More than 1.5 million low-income California renters spend more than half their income on housing, according to a recent Center on Budget and Policy Priorities report. That’s up 28 percent since the housing market crash. There is a role for federal and local policy in trying to address this issue, but we cannot hope to seriously tackle it without the private sector, namely investors, developers and landlords.
From a simplified economic viewpoint, rental costs are high because demand outstrips supply. This suggests two approaches: 1) Increase the supply of affordable rental housing. 2) Lower the monthly rates paid by low-income renters.
First, the supply of affordable rental housing can be increased in a few ways, but the most often employed are programs with funding specifically targeted to low-income housing to support rental housing development. One commonly employed program is the Low-Income Housing Tax Credit (LIHTC), which offers both 9 percent and 4 percent tax credit programs.
Private investors that partner with nonprofit entities and/or housing authorities get a financial return on their investment. If the nonprofit is reputable, the guaranteed tax credits present a low risk for the investors and have been instrumental in making needed development feasible. Investment risk is further mitigated when the partnership includes a local housing authority commitment of project-based voucher rental subsidy, which guarantees market rents for the tax credit compliance period.
Developers have used the LIHTC to cover the lion’s share of the costs to build and maintain more than 300,000 affordable rental units over the past 30 years in California. It would be easy to opine, “If more investors were willing to…,” but the challenge is the significant competition for 9 percent credits. To compete you must achieve a “perfect” score, and then you need local subsidy to increase your “tiebreaker” score. So it is not that developers are unwilling to take advantage of the LIHTC programs, but that 9 percent tax credit competition is fierce. Additionally, it is hard to get a project to pencil out using the 4 percent credits, so housing authorities typically need another funding source.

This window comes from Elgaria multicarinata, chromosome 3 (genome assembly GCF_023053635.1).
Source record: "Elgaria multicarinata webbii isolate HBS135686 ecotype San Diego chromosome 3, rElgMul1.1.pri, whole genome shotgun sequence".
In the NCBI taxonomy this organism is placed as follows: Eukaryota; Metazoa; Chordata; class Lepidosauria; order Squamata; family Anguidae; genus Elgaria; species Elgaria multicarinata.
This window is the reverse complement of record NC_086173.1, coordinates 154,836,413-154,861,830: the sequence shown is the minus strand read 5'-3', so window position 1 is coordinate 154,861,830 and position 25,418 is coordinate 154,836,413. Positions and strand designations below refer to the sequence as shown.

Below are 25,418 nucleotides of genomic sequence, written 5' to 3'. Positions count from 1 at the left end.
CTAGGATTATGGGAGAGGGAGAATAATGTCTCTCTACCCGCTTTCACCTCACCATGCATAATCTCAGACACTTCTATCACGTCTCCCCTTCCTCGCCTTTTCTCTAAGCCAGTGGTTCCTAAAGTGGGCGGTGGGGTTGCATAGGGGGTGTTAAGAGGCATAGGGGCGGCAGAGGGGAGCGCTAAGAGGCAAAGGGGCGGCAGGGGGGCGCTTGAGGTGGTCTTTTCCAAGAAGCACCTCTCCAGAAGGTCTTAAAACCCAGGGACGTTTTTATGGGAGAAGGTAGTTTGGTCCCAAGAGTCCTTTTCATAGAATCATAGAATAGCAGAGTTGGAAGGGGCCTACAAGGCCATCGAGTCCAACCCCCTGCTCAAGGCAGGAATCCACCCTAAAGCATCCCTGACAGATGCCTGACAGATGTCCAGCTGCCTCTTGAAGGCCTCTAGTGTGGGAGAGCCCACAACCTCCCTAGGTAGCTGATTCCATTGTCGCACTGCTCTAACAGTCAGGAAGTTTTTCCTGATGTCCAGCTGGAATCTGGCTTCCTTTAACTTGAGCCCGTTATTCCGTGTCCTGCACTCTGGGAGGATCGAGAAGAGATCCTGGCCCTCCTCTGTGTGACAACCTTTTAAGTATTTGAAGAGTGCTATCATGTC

To be awarded the 9 percent credits, a developer needs local funding to increase the tiebreaker score. Redevelopment funds used to be a great way to add local funding to a project, but those days are gone. Citizens need to increase advocacy with city councils and county boards and encourage the award of local funds to support low-income development projects. Matching private investment with local government funds is the kind of public-private partnership we need to develop more affordable housing.
Regarding the second approach, lowering the cost of affordable rental housing, some programs provide relief to low-income renters by providing rental assistance either directly to renters, or to the private property owners who lease affordable units to the families. A common example of this policy tool is the Housing Choice Voucher (HCV) program. More than 300,000 low-income Californians have a place to live because of this program. The HCV program uses federal money to pay a portion of the monthly rent to the landlord. The tenant enters a contract with the landlord but only pays 30 percent of their income toward rent and the balance is paid through the voucher contract with the housing authority.
While there may be a stigma against low-income housing that causes landlords to hesitate, those who participate report consistent on-time payments, the benefits of annual inspections of each subsidized unit and an easy time finding renters. This reduces the risk to the owners and landlords. Because the families can use these vouchers wherever private market rental units are available, as opposed to being dependent on the public housing stock with an inventory that is being reduced over time due to lack of congressional support, this system is also far more cost- effective than traditional public housing.
If more public-private partnerships took advantage of programs such as the LIHTC to work with housing authorities, we could build more affordable housing at more cost-effective rates. Likewise, if more landlords were willing to participate in the HCV program, more families could use this market-based public policy mechanism to more effectively utilize existing affordable housing.
• Andrew Pattison is a visiting assistant professor in the Department of Policy Studies in the School of Management at California Lutheran University.